The Words We Use


Patrick Hennessy, writing from Clontarf, asks about the word mummering. This is what his mother called mumming. She was a Fingal woman and was a great follower of the Christmas mummers for which Swords was and is famous. Mummering is found in many of the dialects of England and is commonly used in Newfoundland, which got its mumming tradition from Wexford. My friend, Jim Parle of Drinagh, near Wexford town, who has compiled a great archive on the doings of the mummers in his county, recently showed me part of the text of a sermon given by the parish priest of Bannow in the late 1920s, in which mummering was condemned.

"It has come to my notice," wrote this saintly man, "that a blackguard mummering set has risen in our midst, contrary to the laws of our Church, with a variety of foolish tricks and silly manoeuvrings, in order to obtain food, drink and money by false purposes . . ."

The canon was ignored and mummering went on. A few years later, however, his church, bolstered by the passing of a Dance Halls Act, got its hands on the running of all dances in Ireland's rural parishes - and the might of the law was four-square behind the clergy in prosecuting those who engaged in the sinful and unIrish mumming, which didn't contribute a penny piece to the coffers of the church either.

The Carne Mummers were arrested for dancing on the street in 1935. As late as 1947, the local paper reported, "Patrick Fanning of Raheen, Taghmon, was fined £1 for a breach of the Dance Halls Act. Of the seventy people found watching mummers in a loft, fifty three had paid two shillings to play cards for chickens. Sergeant McEvoy prosecuted. For the defence it was stated that Mr Fanning's grandfather allowed mumming in the loft in days gone by . . ."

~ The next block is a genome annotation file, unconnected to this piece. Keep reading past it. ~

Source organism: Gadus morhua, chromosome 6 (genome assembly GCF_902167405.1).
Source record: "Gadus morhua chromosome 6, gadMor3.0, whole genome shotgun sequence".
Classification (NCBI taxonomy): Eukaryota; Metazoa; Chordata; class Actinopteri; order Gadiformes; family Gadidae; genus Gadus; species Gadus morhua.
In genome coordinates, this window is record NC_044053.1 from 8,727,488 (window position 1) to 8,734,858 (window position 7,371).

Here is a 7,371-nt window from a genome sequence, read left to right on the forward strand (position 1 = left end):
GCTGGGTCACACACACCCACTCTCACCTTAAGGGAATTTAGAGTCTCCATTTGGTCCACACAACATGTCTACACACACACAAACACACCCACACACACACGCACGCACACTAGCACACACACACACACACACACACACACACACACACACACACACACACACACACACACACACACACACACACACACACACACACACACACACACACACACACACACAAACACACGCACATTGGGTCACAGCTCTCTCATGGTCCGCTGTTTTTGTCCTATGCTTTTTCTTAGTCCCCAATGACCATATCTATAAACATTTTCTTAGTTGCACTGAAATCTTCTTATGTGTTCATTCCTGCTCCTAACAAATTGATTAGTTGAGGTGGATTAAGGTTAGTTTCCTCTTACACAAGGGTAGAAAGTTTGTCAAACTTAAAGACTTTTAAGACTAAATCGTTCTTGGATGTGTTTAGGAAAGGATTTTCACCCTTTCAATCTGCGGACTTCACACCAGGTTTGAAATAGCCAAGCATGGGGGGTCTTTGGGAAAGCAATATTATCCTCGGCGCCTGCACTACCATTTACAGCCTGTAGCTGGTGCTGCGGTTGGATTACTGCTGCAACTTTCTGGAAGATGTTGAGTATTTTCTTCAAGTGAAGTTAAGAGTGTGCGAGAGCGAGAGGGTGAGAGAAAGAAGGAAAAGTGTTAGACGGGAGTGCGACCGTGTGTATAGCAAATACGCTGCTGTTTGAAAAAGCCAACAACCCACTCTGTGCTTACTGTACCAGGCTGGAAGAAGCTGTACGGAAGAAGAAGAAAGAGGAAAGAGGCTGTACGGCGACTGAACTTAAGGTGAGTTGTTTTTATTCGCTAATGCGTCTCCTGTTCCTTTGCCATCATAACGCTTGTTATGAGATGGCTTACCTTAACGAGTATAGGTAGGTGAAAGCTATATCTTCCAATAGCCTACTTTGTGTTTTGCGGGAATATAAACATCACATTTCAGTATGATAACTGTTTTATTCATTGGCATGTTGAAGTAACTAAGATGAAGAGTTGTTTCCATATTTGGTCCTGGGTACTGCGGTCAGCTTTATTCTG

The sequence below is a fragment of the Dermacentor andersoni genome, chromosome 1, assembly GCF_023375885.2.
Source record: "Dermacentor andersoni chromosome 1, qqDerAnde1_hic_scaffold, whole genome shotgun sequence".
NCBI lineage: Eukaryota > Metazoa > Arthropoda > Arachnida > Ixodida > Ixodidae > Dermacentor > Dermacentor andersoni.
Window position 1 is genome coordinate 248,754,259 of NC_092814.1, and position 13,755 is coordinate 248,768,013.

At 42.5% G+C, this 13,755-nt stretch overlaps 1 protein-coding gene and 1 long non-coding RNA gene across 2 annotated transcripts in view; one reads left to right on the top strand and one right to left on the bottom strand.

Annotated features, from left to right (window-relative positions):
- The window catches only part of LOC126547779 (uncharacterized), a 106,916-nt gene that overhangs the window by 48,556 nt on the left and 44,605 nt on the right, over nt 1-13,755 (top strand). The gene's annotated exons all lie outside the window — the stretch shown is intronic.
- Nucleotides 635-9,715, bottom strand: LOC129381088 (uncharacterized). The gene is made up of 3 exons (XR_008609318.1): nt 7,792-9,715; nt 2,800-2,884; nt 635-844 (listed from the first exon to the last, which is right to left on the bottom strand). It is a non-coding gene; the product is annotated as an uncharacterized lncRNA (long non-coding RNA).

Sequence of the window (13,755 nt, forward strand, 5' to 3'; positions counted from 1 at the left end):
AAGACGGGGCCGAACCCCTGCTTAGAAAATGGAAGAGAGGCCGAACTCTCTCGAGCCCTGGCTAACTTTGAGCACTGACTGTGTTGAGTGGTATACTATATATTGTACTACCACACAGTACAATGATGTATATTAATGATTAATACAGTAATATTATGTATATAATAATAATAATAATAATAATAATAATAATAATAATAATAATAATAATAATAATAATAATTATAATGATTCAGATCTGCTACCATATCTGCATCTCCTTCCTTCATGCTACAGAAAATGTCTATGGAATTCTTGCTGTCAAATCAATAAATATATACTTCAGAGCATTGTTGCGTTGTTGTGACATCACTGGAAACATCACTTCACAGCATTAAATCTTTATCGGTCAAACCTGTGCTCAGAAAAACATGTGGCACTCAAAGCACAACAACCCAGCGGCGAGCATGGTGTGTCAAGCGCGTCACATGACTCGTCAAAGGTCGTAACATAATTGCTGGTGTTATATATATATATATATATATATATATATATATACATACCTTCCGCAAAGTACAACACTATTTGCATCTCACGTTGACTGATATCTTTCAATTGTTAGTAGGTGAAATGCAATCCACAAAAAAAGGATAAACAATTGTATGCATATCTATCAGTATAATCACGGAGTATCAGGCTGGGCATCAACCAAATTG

Oh, happy days! Mummer, according to Oxford, is from Old French momeur, early Modern French mommeur, from momer, a word of Teutonic origin, one who murmurs.

Another Christmassy word, Carleton's chirping, was sent by T. O'Neill from Dungannon. It means foaming, frothing, bubbling, used of drink. Used of birdsong, too, of course, this newish onomatopoeic word is first found in print in The Devil's Banquet by Master T. Adams in 1614.

No more than did the Canon of Bannow, Mr Adams would not have approved of mummering, this man who was troubled by "the unclean Sparrows chirping the voice of Lust on the housetops".

A Happy, chirping New Year to you all.

The Words We Use 3, a new collection of this column, has just been published by Four Courts Press at £6.95